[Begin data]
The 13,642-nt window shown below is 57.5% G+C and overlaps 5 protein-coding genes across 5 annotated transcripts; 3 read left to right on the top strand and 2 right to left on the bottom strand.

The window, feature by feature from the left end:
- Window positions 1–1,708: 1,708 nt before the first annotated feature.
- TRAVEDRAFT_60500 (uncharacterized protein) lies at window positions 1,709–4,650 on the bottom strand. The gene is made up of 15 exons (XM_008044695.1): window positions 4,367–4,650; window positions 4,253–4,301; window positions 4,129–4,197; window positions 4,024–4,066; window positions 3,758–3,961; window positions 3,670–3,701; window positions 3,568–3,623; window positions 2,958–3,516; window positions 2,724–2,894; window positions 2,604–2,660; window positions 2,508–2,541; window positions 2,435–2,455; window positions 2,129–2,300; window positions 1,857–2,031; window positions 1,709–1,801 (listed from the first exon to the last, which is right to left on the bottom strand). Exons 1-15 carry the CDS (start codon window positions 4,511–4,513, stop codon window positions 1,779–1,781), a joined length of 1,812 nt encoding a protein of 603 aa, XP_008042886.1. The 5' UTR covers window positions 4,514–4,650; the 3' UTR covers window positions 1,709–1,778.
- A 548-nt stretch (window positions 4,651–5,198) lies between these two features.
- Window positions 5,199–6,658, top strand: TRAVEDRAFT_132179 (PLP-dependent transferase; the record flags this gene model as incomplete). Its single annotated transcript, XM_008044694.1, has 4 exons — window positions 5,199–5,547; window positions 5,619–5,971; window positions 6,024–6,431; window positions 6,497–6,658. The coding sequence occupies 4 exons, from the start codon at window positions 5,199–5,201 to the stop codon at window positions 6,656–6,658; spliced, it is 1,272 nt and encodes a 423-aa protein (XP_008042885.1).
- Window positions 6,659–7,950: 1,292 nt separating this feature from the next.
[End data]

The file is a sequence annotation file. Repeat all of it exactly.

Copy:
The 13,642-nt window shown below is 57.5% G+C and overlaps 5 protein-coding genes across 5 annotated transcripts; 3 read left to right on the top strand and 2 right to left on the bottom strand.

The window, feature by feature from the left end:
- Window positions 1–1,708: 1,708 nt before the first annotated feature.
- TRAVEDRAFT_60500 (uncharacterized protein) lies at window positions 1,709–4,650 on the bottom strand. The gene is made up of 15 exons (XM_008044695.1): window positions 4,367–4,650; window positions 4,253–4,301; window positions 4,129–4,197; window positions 4,024–4,066; window positions 3,758–3,961; window positions 3,670–3,701; window positions 3,568–3,623; window positions 2,958–3,516; window positions 2,724–2,894; window positions 2,604–2,660; window positions 2,508–2,541; window positions 2,435–2,455; window positions 2,129–2,300; window positions 1,857–2,031; window positions 1,709–1,801 (listed from the first exon to the last, which is right to left on the bottom strand). Exons 1-15 carry the CDS (start codon window positions 4,511–4,513, stop codon window positions 1,779–1,781), a joined length of 1,812 nt encoding a protein of 603 aa, XP_008042886.1. The 5' UTR covers window positions 4,514–4,650; the 3' UTR covers window positions 1,709–1,778.
- A 548-nt stretch (window positions 4,651–5,198) lies between these two features.
- Window positions 5,199–6,658, top strand: TRAVEDRAFT_132179 (PLP-dependent transferase; the record flags this gene model as incomplete). Its single annotated transcript, XM_008044694.1, has 4 exons — window positions 5,199–5,547; window positions 5,619–5,971; window positions 6,024–6,431; window positions 6,497–6,658. The coding sequence occupies 4 exons, from the start codon at window positions 5,199–5,201 to the stop codon at window positions 6,656–6,658; spliced, it is 1,272 nt and encodes a 423-aa protein (XP_008042885.1).
- Window positions 6,659–7,950: 1,292 nt separating this feature from the next.